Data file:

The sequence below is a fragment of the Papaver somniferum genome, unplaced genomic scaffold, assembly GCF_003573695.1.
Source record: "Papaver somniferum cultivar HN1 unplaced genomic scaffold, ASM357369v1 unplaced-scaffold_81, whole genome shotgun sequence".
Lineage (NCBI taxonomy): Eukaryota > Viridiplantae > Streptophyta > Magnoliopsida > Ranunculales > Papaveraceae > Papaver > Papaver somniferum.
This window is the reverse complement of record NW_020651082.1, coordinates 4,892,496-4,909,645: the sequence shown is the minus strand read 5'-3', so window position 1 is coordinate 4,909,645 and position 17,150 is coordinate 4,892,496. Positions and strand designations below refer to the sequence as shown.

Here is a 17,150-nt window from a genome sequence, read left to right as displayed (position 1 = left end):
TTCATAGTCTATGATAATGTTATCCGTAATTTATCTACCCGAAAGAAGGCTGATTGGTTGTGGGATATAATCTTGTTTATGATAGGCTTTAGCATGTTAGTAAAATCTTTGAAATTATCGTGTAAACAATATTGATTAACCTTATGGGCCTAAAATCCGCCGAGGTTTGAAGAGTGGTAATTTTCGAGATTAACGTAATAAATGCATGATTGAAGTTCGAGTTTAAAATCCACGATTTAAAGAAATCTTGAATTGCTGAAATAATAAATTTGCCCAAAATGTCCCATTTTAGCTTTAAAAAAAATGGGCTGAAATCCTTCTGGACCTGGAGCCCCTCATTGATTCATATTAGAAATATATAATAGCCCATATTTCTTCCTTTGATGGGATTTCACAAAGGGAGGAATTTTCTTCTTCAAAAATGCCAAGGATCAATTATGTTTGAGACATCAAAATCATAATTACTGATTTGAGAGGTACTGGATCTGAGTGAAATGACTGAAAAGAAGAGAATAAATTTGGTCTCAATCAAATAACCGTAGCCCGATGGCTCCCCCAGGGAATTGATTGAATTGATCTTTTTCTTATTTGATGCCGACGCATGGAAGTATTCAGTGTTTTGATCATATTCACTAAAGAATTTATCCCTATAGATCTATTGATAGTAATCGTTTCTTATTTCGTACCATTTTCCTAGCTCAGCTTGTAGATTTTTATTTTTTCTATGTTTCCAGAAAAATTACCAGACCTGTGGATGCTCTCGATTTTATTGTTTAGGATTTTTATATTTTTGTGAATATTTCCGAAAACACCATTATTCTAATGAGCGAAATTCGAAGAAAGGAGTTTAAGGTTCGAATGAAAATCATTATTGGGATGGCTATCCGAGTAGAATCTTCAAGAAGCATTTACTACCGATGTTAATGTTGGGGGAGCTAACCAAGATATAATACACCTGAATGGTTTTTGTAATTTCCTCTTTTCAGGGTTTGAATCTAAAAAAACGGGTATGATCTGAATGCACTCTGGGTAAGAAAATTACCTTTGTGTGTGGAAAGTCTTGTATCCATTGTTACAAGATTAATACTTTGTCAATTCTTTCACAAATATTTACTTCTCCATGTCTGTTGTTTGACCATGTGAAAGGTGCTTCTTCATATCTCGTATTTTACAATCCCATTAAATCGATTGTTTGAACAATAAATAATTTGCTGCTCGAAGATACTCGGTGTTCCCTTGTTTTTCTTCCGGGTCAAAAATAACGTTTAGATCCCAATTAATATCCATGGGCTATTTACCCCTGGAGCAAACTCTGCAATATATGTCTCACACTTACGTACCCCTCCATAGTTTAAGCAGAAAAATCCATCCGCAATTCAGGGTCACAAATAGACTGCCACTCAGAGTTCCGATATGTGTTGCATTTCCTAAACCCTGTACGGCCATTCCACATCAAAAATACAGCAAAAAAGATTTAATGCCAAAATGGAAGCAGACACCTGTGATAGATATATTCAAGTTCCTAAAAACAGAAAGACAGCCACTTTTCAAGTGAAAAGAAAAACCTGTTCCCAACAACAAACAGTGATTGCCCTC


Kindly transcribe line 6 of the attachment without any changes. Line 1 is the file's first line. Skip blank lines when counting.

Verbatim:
TTCATAGTCTATGATAATGTTATCCGTAATTTATCTACCCGAAAGAAGGCTGATTGGTTGTGGGATATAATCTTGTTTATGATAGGCTTTAGCATGTTAGTAAAATCTTTGAAATTATCGTGTAAACAATATTGATTAACCTTATGGGCCTAAAATCCGCCGAGGTTTGAAGAGTGGTAATTTTCGAGATTAACGTAATAAATGCATGATTGAAGTTCGAGTTTAAAATCCACGATTTAAAGAAATCTTGAATTGCTGAAATAATAAATTTGCCCAAAATGTCCCATTTTAGCTTTAAAAAAAATGGGCTGAAATCCTTCTGGACCTGGAGCCCCTCATTGATTCATATTAGAAATATATAATAGCCCATATTTCTTCCTTTGATGGGATTTCACAAAGGGAGGAATTTTCTTCTTCAAAAATGCCAAGGATCAATTATGTTTGAGACATCAAAATCATAATTACTGATTTGAGAGGTACTGGATCTGAGTGAAATGACTGAAAAGAAGAGAATAAATTTGGTCTCAATCAAATAACCGTAGCCCGATGGCTCCCCCAGGGAATTGATTGAATTGATCTTTTTCTTATTTGATGCCGACGCATGGAAGTATTCAGTGTTTTGATCATATTCACTAAAGAATTTATCCCTATAGATCTATTGATAGTAATCGTTTCTTATTTCGTACCATTTTCCTAGCTCAGCTTGTAGATTTTTATTTTTTCTATGTTTCCAGAAAAATTACCAGACCTGTGGATGCTCTCGATTTTATTGTTTAGGATTTTTATATTTTTGTGAATATTTCCGAAAACACCATTATTCTAATGAGCGAAATTCGAAGAAAGGAGTTTAAGGTTCGAATGAAAATCATTATTGGGATGGCTATCCGAGTAGAATCTTCAAGAAGCATTTACTACCGATGTTAATGTTGGGGGAGCTAACCAAGATATAATACACCTGAATGGTTTTTGTAATTTCCTCTTTTCAGGGTTTGAATCTAAAAAAACGGGTATGATCTGAATGCACTCTGGGTAAGAAAATTACCTTTGTGTGTGGAAAGTCTTGTATCCATTGTTACAAGATTAATACTTTGTCAATTCTTTCACAAATATTTACTTCTCCATGTCTGTTGTTTGACCATGTGAAAGGTGCTTCTTCATATCTCGTATTTTACAATCCCATTAAATCGATTGTTTGAACAATAAATAATTTGCTGCTCGAAGATACTCGGTGTTCCCTTGTTTTTCTTCCGGGTCAAAAATAACGTTTAGATCCCAATTAATATCCATGGGCTATTTACCCCTGGAGCAAACTCTGCAATATATGTCTCACACTTACGTACCCCTCCATAGTTTAAGCAGAAAAATCCATCCGCAATTCAGGGTCACAAATAGACTGCCACTCAGAGTTCCGATATGTGTTGCATTTCCTAAACCCTGTACGGCCATTCCACATCAAAAATACAGCAAAAAAGATTTAATGCCAAAATGGAAGCAGACACCTGTGATAGATATATTCAAGTTCCTAAAAACAGAAAGACAGCCACTTTTCAAGTGAAAAGAAAAACCTGTTCCCAACAACAAACAGTGATTGCCCTC